There was a second issue here related to the passive activity rules. It was dealt with only in the footnotes. That's unfortunate because it's the first time the issue seems to have been addressed by the courts, and it's a complex one. The Court decided to treat the two companies (both had losses) as a single economic unit for purposes of applying Sec. 469 rules. The Court found the companies to be interdependent and share common ownership and control. Clearly Paragon and TSI had common management and ownership, but in addition Paragon was dependent on TSI for raw material. You may not have it so easy. And you don't have to have multiple entities to have multiple activities where material participation is determined separately for each one. Consider Madison Inc., an S corporation, the principal operation of which is construction and maintenance of bridges and roads. Madison is wholly owned by Fred Flood. Madison loaned money to Chatham Painting (an unrelated supplier) to insure its survival. Chatham couldn't repay the loan and Madison acquired Chatham's jet in settlement. Madison hired two pilots and put the jet out for charter. The IRS would most likely deem the charter operation a separate activity and Fred may not be able to deduct the associated losses if he can't show he materially participates in the charter operation.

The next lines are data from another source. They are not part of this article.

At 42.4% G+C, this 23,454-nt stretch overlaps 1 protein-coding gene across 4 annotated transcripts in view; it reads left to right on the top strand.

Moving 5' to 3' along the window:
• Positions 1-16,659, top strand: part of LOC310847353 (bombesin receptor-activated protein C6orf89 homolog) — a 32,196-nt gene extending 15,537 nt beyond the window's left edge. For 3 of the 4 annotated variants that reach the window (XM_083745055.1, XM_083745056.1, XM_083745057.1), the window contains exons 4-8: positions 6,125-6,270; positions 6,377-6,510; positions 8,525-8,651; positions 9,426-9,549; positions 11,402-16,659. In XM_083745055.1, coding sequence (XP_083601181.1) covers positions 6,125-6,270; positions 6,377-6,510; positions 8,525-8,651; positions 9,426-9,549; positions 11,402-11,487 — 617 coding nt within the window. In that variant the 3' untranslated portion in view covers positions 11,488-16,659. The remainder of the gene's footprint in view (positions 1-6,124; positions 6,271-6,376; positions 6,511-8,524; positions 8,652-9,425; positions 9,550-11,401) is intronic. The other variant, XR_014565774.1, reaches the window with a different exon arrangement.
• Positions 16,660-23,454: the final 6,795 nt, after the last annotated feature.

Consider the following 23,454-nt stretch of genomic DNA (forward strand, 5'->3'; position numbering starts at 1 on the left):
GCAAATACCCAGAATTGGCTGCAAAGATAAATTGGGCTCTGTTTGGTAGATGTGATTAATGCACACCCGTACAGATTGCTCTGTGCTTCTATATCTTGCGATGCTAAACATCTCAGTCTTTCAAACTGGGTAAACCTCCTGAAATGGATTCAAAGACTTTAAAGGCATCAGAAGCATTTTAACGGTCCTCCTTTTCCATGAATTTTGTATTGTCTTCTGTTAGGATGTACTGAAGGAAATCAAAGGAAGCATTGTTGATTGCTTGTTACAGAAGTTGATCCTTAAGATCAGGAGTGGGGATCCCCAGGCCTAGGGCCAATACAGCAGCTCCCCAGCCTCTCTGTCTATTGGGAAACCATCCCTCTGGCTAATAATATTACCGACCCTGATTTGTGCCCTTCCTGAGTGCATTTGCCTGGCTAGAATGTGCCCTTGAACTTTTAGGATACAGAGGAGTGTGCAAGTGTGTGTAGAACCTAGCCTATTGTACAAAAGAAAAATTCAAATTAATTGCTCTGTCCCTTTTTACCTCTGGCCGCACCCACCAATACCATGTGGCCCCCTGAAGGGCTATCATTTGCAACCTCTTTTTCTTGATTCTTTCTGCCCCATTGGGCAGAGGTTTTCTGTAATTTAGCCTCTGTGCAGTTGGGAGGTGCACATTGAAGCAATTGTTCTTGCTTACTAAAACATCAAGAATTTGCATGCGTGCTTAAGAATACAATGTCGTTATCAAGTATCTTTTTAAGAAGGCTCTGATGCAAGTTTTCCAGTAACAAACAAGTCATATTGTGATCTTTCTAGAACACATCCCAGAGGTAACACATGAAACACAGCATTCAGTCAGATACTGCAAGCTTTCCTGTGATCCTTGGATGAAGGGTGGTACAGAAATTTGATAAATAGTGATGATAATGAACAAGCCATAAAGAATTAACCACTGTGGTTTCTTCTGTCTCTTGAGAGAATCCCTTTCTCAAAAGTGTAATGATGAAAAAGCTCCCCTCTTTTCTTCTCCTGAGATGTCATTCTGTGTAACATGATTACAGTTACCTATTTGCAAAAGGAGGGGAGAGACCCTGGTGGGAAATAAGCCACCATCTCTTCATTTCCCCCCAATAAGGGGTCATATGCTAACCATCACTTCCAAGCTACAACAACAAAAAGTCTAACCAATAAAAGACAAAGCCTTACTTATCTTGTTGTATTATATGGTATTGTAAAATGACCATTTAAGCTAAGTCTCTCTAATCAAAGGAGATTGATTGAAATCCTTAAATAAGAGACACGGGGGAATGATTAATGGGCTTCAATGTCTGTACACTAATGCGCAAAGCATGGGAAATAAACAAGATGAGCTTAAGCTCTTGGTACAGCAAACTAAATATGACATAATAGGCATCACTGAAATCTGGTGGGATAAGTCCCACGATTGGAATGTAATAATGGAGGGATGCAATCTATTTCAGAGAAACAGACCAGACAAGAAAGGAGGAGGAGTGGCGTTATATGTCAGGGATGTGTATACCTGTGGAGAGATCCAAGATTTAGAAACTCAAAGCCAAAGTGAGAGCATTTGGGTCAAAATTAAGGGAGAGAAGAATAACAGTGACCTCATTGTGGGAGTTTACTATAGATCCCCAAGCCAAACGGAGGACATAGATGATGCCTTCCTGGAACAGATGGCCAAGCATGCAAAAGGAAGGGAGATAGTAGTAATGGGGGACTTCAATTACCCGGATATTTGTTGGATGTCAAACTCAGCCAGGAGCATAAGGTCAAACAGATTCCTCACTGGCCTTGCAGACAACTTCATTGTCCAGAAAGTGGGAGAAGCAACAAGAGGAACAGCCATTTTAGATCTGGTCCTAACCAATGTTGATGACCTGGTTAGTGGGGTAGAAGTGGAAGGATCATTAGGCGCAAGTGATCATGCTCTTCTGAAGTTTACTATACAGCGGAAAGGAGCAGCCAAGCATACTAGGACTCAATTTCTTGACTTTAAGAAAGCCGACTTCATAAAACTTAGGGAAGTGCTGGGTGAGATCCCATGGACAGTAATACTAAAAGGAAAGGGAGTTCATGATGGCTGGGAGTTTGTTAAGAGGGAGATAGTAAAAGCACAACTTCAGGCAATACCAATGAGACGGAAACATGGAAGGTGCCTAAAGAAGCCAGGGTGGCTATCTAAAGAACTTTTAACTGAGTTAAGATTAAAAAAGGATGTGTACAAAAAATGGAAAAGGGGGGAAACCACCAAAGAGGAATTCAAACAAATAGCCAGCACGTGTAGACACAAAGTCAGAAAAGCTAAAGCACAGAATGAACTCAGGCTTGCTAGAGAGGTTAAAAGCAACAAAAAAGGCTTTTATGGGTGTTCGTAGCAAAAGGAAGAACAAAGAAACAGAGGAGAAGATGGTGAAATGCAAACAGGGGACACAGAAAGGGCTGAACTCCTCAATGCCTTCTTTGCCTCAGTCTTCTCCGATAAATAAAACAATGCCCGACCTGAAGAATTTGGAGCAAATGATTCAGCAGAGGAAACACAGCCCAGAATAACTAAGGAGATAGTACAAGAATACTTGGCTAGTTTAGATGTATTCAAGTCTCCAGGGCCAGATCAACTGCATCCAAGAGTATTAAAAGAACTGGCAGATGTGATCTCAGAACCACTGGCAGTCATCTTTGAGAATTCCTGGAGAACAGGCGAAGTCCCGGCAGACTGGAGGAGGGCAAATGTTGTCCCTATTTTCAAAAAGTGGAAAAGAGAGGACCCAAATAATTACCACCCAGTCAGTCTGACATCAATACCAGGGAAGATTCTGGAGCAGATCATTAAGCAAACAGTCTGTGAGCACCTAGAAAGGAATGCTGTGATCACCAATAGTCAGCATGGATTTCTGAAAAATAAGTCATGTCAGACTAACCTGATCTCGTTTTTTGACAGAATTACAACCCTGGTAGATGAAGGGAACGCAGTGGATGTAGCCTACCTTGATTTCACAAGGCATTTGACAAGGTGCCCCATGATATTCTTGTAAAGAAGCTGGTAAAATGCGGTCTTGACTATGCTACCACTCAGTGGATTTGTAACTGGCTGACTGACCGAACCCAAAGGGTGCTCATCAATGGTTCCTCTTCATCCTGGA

This issue shouldn't be treated lightly. Small business losses can be substantial and can be important factors in a shareholder's cash flow. For example, the losses may offset other income and reduce taxes to free up the shareholder's cash. Talk to your tax advisor regularly if you have losses from an activity to make sure you have sufficient basis and amount at risk and can show material participation. The time will be well worth it.
Copyright 2014 by A/N Group, Inc. This publication is designed to provide accurate and authoritative information in regard to the subject matter covered. It is distributed with the understanding that the publisher is not engaged in rendering legal, accounting, or other professional service. If legal advice or other expert assistance is required, the services of a competent professional should be sought. The information is not necessarily a complete summary of all materials on the subject. Copyright is not claimed on material from U.S. Government sources.--ISSN 1089-1536
--Last Update 08/30/14